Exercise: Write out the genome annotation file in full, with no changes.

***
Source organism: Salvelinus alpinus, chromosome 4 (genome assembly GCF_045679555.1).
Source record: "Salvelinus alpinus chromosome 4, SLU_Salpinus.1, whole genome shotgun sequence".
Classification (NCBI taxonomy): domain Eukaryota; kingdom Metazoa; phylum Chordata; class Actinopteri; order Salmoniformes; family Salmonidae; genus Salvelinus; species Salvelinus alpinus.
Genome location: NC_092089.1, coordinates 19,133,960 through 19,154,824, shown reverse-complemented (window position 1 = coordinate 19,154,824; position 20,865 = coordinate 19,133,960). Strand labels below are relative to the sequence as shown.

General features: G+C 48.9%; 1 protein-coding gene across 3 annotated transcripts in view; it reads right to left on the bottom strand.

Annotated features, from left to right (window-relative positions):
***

Source organism: Salvelinus alpinus, chromosome 4 (genome assembly GCF_045679555.1).
Source record: "Salvelinus alpinus chromosome 4, SLU_Salpinus.1, whole genome shotgun sequence".
Classification (NCBI taxonomy): domain Eukaryota; kingdom Metazoa; phylum Chordata; class Actinopteri; order Salmoniformes; family Salmonidae; genus Salvelinus; species Salvelinus alpinus.
Genome location: NC_092089.1, coordinates 19,133,960 through 19,154,824, shown reverse-complemented (window position 1 = coordinate 19,154,824; position 20,865 = coordinate 19,133,960). Strand labels below are relative to the sequence as shown.

General features: G+C 48.9%; 1 protein-coding gene across 3 annotated transcripts in view; it reads right to left on the bottom strand.

Annotated features, from left to right (window-relative positions):